Compact design, low tower head mass, and good transportability: The generator developed in the EcoSwing research project, is to be used in the next generation of multi-megawatt turbines. To demonstrate practical feasibility of the superconductive concept, a test campaign on Fraunhofer IWES’ nacelle test bench followed by a field test on a two-blade turbine in Denmark was conceived. This first part at IWES is now completed and the experts at Fraunhofer IWES can confirm that this concept showed good results due to the functionality of the overall system. The testing of this high-temperature superconducting generator presented the test engineers with numerous challenges that were successfully addressed with special adaptions.
Sometimes less really is more: 40 per cent less weight and smaller dimensions than a comparable permanent magnet synchronous generator – these EcoSwing features are only possible thanks to superconductivity. With this solution just a fraction of the magnetically active material is required to outperform the power density of conventional generators. Since superconductors have practically no electrical resistance, the size of the conductor cross-section can be drastically reduced. This is a highly promising property for the development of future turbine generations.
"As world first, we stepped up in applying superconducting technology with the ambitious project EcoSwing. In order to reduce uncertainties, new technology needs testing under realistic conditions. The DyNaLab provided the opportunity to test under definable conditions and gain reliable results," says Jesper Hansen, Senior Project Manager at Envision Energy.
The EcoSwing rotor is made up of two parts which are thermally decoupled by a vacuum chamber. The part responsible for the bearing and the mechanical connection of the generator rotor is operated at ambient temperatures; the electromagnetic part of the generator rotor is designed to operate at cryogenic temperatures. This places particular requirements on the test bench: The generator has to be cooled down to 30 K (that is about -240 °C) using a closed-cycle gas cooling. While this was the first time that such a cooling system has been operated at Fraunhofer IWES, it got confirmed that this type of cooling performed very reliably.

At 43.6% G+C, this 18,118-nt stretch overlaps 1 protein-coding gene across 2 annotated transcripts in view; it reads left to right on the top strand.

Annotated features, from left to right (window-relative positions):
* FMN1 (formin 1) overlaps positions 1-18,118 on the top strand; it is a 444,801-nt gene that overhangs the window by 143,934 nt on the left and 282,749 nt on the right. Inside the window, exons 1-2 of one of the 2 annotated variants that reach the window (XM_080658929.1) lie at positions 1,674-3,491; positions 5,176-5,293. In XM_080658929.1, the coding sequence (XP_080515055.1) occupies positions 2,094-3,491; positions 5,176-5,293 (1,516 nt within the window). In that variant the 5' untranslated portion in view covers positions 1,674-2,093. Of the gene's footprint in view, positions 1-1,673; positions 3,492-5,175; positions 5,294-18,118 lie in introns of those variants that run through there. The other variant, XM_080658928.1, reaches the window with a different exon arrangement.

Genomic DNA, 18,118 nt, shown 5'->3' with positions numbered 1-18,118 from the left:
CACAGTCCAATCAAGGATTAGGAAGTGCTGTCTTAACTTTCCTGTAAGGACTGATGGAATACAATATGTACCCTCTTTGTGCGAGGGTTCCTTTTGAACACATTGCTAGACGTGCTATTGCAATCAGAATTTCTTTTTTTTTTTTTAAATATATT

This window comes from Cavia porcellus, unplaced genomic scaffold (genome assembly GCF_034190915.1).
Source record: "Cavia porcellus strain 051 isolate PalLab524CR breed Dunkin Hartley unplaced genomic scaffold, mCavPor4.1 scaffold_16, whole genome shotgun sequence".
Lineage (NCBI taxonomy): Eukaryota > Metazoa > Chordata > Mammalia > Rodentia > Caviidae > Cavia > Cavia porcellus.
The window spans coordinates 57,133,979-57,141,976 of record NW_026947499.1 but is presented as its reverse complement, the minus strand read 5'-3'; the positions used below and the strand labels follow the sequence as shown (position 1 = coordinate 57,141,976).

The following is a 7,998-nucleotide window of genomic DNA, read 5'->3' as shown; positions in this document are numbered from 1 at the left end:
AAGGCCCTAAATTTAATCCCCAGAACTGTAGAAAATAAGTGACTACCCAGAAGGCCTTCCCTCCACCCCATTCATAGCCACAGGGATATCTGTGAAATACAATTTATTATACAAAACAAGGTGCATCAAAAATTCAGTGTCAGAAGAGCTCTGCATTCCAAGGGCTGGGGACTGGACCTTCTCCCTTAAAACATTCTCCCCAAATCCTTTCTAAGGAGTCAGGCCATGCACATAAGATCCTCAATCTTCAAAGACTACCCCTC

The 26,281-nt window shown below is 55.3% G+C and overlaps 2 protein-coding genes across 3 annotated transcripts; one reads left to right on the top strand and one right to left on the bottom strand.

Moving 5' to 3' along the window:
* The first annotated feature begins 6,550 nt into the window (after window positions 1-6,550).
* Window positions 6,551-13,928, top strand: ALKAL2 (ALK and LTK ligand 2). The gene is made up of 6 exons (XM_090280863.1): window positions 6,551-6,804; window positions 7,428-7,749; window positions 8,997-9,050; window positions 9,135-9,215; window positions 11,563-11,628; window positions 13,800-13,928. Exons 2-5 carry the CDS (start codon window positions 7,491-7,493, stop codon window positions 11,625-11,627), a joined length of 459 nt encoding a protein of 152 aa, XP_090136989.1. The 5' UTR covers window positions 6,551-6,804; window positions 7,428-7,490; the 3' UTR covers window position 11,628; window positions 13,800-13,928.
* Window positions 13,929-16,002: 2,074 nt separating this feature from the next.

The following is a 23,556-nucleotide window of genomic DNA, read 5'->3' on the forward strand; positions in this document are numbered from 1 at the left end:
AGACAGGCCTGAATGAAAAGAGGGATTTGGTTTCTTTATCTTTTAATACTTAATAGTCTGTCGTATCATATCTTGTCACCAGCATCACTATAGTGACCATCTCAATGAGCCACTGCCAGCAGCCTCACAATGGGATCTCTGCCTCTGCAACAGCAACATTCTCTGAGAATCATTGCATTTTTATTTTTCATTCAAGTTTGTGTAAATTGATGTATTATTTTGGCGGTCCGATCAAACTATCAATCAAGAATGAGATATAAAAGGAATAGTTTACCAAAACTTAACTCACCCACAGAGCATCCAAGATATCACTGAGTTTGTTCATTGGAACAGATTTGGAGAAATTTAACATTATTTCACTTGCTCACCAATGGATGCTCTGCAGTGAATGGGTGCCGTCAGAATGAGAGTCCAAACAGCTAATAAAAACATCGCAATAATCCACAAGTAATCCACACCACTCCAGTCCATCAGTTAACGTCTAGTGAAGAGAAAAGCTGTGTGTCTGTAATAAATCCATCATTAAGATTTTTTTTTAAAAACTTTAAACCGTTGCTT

Within the framework of EcoSwing, Fraunhofer IWES designed the mechanical adaptations for connecting to the test bench and, in doing so, developed and integrated a highly accurate measurement system for recording the enormous torques:
“Due to the special drive train concept, the generator is subject to virtually no parasitic loads when in use in the turbine, thus this situation also had to be ensured on the test bench. To achieve this, the generator was installed and adjusted with highest levels of precision,” said Hans Kyling, IWES project leader for EcoSwing, explaining this unique challenge.
At the same time, a further prerequisite was also all-important: The generator had to be fixed in such a way as to allow evasive action when subject to a nominal load. The specific adaptation prevented constraining forces from acting on the test object and influencing the test data.
The test results are confirmation of the successful validation and excellent functionality of the system. The project partners are now looking forward to the field campaign with a 3.6 MW test turbine from Envision in Denmark. The generator with a diameter of just 4 m will be transported there by ship.
The project runs until end of Feb. 2019. The next step, focusing on commercial wind applications, is already being planned by the project partners.
Envision Energy, ECO 5, Jeumont Electric, Delta Energy Systems, Theva, Sumitomo Heavy Industries, University of Twente, DNV GL
Funding: EcoSwing has received funding from the European Union’s Horizon 2020 research and innovation programme under grant agreement No 656024
Project Duration: 01.03.2015 – 28.02.2019
More info on https://ecoswing.eu
And you can watch a video of the EcoSwing Test produced by project coordinator Envision here